Additionally, the 30% investment tax credit (ITC) extension will provide a major boost for projects that start construction by the end of 2025 and come online as late as 2035.

Vast investment opportunities once initial hurdles are overcome    

Due to the lack of established offshore wind supply chain in the country, turbine components for the first commercial projects will be mainly sourced from mature European markets until OEMs invest and open up local manufacturing facilities. Pioneer arrays will also be installed by European installation vessels with the support of Jones Act-compliant U.S. feeder vessels.

However, the offshore wind sector offers a multitude of attractive investment opportunities into dedicated supply chain, manufacturing and port facilities, transmission grids, and installation and service vessels.

At least $2.5 billion in investments have so far been announced in a variety of projects. These include infrastructure upgrades, ports and factories for foundations, towers, blades and cables, and the first offshore wind nacelle assembly facility by GE Renewables that will assemble nacelles for the 1148 MW Ocean Wind 2 project off the coast of New Jersey.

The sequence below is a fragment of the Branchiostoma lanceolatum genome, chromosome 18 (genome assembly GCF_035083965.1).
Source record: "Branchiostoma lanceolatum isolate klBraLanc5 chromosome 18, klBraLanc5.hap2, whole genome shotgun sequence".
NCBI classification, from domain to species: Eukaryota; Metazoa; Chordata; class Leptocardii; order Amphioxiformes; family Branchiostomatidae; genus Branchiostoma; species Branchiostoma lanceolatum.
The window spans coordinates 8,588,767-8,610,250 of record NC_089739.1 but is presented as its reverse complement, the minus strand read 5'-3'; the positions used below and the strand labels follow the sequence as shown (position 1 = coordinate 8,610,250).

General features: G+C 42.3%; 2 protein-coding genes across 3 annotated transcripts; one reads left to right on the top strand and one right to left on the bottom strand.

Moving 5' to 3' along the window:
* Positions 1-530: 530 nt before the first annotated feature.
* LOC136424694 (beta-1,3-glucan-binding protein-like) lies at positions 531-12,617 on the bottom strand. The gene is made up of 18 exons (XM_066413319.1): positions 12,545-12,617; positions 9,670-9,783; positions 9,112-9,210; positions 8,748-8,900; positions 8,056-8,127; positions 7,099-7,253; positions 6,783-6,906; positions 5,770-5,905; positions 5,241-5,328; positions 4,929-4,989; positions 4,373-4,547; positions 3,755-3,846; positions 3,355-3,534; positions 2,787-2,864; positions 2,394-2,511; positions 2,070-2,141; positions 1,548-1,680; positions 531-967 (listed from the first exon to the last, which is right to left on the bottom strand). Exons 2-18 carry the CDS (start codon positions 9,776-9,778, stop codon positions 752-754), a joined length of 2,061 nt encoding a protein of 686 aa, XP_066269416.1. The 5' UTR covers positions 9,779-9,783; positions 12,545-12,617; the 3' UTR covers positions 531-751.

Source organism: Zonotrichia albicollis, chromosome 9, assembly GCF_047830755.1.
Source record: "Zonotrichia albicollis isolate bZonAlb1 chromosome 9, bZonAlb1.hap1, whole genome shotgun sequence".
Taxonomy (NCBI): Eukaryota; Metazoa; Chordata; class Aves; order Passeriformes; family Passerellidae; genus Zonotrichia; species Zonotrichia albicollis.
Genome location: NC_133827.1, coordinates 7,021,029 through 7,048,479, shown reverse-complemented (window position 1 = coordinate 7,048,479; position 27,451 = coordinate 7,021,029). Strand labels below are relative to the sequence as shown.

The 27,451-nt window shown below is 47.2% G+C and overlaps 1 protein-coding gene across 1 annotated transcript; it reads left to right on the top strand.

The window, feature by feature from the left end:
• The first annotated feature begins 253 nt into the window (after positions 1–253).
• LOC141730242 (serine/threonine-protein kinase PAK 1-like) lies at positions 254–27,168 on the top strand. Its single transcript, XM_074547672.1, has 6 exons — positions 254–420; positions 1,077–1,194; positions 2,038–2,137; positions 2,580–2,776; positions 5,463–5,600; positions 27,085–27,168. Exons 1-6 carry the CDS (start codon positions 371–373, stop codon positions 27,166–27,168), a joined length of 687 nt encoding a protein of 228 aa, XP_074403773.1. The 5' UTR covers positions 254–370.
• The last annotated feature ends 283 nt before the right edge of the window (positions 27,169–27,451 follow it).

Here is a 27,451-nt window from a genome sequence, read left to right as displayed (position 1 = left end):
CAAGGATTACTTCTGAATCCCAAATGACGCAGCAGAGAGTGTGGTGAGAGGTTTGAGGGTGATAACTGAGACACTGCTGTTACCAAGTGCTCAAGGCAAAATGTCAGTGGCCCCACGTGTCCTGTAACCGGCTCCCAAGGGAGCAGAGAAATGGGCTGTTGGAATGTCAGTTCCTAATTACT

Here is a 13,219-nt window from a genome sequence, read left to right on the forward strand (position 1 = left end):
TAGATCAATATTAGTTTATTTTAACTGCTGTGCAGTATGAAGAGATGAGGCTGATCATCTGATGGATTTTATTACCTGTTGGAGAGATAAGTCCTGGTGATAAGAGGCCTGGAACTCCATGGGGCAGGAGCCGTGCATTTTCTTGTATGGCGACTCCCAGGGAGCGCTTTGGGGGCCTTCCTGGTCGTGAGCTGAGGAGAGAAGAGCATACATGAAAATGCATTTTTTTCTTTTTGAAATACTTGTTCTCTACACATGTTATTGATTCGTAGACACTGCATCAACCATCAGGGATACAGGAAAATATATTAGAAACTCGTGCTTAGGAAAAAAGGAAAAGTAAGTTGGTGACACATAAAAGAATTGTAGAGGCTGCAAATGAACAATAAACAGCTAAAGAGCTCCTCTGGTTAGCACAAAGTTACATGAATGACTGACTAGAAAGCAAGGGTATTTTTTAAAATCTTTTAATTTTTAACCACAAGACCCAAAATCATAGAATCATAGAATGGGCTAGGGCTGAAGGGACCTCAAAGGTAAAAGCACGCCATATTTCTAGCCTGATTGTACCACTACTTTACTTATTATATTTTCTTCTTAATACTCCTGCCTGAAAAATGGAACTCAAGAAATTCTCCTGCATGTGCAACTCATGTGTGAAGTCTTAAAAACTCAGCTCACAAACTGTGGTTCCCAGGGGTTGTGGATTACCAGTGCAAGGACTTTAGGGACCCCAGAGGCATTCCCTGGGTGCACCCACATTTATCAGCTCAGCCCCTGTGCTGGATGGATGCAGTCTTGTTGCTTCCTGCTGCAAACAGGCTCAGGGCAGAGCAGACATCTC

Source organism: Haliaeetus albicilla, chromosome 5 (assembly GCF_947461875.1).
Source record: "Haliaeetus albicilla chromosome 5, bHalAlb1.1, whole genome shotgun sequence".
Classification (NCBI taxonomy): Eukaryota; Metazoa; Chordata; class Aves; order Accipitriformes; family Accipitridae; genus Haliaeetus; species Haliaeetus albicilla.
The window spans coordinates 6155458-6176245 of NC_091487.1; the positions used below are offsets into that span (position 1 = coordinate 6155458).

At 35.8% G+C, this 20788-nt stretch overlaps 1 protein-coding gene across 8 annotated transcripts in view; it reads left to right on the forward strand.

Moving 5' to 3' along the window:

“Over time and with scale, as more and more offshore wind farms in the United States are consented, equipment manufacturers will be more willing to invest and build local supply chains and new installation vessels. But it will be a gradual process as the industry needs to see a rich pipeline of consented projects and a clear regulatory framework before committing to invest billions of dollars in local factories.” - Andrei Utkin, Principal Analyst, Clean Energy Technology at IHS Markit. 

The IHS Markit Global Clean Energy Technology service provides in-depth coverage of the supply chain economics and outlooks for batteries and energy storage, hydrogen and renewable gas, solar and wind. New areas of research under development include carbon capture and storage, geothermal and heating and cooling. For more information visit